By G. Michael Dobbs
On paper, "The Perfect Family" sounds like an extended "Saturday Night Live" sketch: a very observant Catholic woman is notified that she has been nominated for "Catholic Woman of the Year," but her secret is her less-than-Catholic family consisting of an alcoholic husband, philandering son and pregnant lesbian daughter.
Director Anne Renton's drama with comedy is very far removed from any "Church Lady" bit, though.
Kathleen Turner plays Eileen Cleary, a good-hearted woman who goes to Mass daily, volunteers for parish activities and truly has devoted a large part of her life to the church. By doing this, she has put on some very tinted glasses when it comes to her family.
She refuses to acknowledge that her single daughter is in a happy relationship with another woman. The announcement that she is pregnant is barely comprehensible to her.
Eileen won't accept the news that her son isn't happy in his marriage and still hasn't forgiven her husband for his many years as a drunk, despite the fact he has long been sober.
Eileen manages to keep these family secrets from the eyes of her fellow parishioners and her monsignor (played by Richard Chamberlain). Her nomination threatens to unravel her potential triumph, as part of the award process is a meeting between her family and the bishop.
With a different director, this film could have been very different and not a very effective movie. Renton, though, clearly wanted to go beyond stereotype and tell a story that deals with real life. This balanced approach makes the moments of comedy much richer.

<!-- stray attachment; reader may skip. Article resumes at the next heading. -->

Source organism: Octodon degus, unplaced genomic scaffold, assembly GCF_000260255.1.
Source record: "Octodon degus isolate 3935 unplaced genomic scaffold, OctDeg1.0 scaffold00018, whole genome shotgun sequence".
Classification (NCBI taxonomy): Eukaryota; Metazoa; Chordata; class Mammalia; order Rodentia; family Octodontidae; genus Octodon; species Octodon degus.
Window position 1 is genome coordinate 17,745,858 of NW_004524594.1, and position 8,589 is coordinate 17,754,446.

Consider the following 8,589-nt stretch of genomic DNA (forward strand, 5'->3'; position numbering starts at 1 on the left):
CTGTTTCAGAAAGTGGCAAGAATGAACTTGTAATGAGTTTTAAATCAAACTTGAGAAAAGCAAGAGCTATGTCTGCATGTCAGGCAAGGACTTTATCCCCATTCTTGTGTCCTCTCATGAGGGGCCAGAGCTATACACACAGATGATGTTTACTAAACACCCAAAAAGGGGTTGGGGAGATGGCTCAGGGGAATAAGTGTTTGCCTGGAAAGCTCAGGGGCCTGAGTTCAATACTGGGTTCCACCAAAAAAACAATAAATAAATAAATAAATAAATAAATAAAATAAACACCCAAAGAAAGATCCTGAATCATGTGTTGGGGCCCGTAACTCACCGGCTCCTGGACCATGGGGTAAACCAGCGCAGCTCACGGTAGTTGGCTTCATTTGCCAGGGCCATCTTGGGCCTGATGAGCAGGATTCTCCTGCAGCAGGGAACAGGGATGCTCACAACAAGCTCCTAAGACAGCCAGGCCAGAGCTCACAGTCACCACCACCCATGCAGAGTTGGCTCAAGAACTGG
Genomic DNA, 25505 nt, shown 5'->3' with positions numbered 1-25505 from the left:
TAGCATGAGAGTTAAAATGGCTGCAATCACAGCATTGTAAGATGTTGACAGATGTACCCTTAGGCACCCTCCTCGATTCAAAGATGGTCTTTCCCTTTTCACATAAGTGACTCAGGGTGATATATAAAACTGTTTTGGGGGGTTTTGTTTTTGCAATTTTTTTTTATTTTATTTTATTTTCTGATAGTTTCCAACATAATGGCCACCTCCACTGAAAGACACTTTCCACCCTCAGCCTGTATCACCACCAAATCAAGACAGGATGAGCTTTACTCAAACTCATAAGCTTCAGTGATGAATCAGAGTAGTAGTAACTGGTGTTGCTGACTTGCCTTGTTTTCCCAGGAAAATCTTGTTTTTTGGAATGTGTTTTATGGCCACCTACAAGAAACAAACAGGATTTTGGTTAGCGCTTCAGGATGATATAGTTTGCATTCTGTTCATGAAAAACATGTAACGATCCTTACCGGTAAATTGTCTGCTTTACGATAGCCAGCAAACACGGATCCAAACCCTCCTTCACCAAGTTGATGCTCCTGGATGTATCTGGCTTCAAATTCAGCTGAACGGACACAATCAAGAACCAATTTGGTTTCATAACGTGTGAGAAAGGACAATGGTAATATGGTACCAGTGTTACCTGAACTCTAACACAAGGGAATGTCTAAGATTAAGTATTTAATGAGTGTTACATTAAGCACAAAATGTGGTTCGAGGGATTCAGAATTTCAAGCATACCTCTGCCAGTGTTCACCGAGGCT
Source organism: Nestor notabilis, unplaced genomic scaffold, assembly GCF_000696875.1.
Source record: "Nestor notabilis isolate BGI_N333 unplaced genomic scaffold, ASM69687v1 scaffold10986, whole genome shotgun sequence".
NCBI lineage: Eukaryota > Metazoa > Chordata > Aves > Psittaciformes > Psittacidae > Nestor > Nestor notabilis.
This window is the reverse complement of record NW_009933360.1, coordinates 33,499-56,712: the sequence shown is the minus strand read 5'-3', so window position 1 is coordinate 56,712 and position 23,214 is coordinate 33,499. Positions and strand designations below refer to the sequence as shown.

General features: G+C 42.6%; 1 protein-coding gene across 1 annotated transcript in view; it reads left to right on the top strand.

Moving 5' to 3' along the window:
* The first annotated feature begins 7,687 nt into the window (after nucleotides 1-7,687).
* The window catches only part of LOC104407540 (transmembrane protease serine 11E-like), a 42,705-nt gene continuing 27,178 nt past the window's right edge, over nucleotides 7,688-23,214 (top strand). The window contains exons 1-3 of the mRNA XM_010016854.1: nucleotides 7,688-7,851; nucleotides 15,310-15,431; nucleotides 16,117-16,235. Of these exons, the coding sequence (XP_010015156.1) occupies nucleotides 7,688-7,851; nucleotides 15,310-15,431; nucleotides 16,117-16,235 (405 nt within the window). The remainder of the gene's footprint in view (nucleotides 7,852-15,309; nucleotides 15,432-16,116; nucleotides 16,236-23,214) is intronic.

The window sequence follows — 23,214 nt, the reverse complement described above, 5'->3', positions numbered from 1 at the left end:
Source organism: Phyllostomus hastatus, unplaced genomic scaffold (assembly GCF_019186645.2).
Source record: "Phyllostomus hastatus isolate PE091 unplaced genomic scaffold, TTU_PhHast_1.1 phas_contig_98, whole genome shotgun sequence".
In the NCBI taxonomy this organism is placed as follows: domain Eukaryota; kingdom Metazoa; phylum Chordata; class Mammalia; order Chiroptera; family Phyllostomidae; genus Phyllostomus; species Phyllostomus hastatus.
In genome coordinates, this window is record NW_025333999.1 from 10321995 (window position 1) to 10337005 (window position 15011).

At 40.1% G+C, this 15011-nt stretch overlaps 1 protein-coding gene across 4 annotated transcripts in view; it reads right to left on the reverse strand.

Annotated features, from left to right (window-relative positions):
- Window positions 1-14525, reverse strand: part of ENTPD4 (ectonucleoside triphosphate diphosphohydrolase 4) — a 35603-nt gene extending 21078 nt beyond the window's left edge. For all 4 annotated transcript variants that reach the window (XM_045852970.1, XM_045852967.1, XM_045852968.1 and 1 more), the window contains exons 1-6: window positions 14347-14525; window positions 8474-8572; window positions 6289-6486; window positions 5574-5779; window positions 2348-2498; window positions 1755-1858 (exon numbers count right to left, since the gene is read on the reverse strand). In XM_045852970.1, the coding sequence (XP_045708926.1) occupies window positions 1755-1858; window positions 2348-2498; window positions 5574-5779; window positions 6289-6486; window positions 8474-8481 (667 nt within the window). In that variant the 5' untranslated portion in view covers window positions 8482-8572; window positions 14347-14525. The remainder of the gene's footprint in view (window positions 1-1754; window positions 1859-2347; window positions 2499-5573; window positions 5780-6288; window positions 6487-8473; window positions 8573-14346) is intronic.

At the core of the film is the subject of faith faith not only in the religious sense, but the faith members of a family exhibit in one another.
Turner does some of her best work in years in this film. It would be very easy to make Eileen a parody and to ridicule her faith for easy laughs. Between the script and direction, though, we understand why Eileen believes so strongly in her religious life.
Eileen is a likable person and in many ways it's easy to understand how she has used her faith to cope with her often-tumultuous life. What Turner's performance and the film as a whole is all about is how Eileen revises her view of both faith and family.
A great cast supports Turner in this film. Emily Deschanel plays the daughter who clearly loves her mother, but is losing patience with her lack of acceptance. Both Jason Ritter as her son and Michael McGrady as her husband strike the right note. Chamberlain should be on the screen more in my opinion.
In this era of big budget blockbusters with 3-D, I welcome the very human story "The Perfect Family." It will be playing as part of the Out! For Reel Lesbian Gay Bisexual and Transgender Film Series at 7 p.m. on May 5 at Northampton High School, 380 Elm St. For ticket information, log onto www.outforreel.org.
Pick up this month's PRIME, to read an interview with director Anne Renton.
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